Advanced Level Designing
One of the Industry's Best Level Designers Reveals His Design Secrets
by Richard "Levelord" Gray
As a level designer at Ritual Entertainment and the creator of several Duke Nukem 3D and Scourge of Armagon levels - including the incredible deathmatch level Edge of Oblivion - Levelord deserves to wax poetic about level design now and again.
Most of the advice we level designers have given to date has been at the high school level. Now it's time for college. I don't want to come off too intellectual, especially towards the fun-loving Q-munity, but much of what goes into a killer level is actually very sophisticated. When designing levels, I often find myself referring to concepts I learned in engineering school and graduate-level art school. I'll try to introduce those principles, but I can't spend enough time on such topics as minimalism and optical illusions in this short an article. Please get a book or two on those subjects, or do some surfing on the Net for these terms.
One of my favorite settings for levels is natural landscape. These settings have tons of irregular shapes and tend to be bigger and more open than the typical inside level. Unfortunately, both of these characteristics, irregularity and openness, are stymied by current 3D game engine technology.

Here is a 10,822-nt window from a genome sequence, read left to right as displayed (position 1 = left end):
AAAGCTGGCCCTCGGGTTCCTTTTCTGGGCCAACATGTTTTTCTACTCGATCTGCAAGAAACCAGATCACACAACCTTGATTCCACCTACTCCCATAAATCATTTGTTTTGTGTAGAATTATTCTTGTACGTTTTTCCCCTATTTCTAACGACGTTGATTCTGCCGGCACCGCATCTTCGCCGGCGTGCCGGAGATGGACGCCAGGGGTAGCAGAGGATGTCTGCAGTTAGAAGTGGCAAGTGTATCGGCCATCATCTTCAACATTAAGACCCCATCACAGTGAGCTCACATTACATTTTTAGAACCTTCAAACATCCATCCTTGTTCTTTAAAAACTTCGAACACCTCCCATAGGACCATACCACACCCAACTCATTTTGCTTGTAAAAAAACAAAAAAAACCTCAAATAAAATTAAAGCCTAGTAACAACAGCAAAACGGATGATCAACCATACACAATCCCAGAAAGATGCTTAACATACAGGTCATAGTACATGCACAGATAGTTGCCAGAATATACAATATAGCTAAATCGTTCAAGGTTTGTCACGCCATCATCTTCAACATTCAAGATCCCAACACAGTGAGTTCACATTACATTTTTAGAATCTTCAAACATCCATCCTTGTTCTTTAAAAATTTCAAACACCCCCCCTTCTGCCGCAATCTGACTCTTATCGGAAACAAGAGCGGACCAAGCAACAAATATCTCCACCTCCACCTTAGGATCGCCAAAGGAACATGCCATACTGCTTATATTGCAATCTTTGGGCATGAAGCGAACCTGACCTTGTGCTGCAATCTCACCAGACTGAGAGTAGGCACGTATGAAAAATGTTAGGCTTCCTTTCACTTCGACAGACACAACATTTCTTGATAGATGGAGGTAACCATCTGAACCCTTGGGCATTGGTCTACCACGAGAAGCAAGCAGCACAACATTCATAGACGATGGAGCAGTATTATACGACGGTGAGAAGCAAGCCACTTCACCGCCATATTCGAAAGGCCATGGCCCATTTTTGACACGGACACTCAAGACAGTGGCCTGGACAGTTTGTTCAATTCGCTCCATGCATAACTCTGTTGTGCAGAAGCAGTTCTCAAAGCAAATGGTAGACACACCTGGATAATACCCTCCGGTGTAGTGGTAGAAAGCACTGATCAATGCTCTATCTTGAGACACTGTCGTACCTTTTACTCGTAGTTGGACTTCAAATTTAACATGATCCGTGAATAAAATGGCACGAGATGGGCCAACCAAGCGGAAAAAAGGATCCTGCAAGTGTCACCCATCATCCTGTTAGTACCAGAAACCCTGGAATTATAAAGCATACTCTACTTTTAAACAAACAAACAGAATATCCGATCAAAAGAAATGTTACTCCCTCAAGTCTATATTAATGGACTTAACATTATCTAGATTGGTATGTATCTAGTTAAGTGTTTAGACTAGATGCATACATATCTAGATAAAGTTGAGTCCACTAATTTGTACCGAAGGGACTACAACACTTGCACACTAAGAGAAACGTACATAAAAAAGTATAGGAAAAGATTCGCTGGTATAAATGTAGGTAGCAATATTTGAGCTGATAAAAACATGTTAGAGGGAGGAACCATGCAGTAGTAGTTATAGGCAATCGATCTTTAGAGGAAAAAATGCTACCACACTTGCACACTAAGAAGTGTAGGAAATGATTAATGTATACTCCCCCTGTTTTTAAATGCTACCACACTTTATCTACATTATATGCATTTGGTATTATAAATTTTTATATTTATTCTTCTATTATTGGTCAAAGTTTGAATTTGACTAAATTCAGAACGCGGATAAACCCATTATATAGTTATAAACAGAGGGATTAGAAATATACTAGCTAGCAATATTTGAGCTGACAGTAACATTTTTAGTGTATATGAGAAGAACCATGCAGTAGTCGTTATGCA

MOUNTAIN BY IKEBANA An entire mountainside can be cast with only three simple brushes. Its sense of majesty is enhanced by placing three varying sizes in a triangle such that the middle, more bulky brush stands slightly behind the smallest and largest in height on either side.
Current technology enforces great restrictions on the number of polygonal surfaces in any given view within a level, usually to the order of 500 to 700 in count. Current 3D game engines also favor things square and orthogonal. Anyone who has spent more than a few hours trying to create a level knows that the current state of the art limits the ability to create big, natural environments. I've found ways, however, of circumventing these constraints. There are a few finesses to be borrowed from the art world, as well as a handful of tricks from the world of weird science, to make levels look bigger than they really are. A limited artist does not a limited palette make!
Next: Levelord (continued)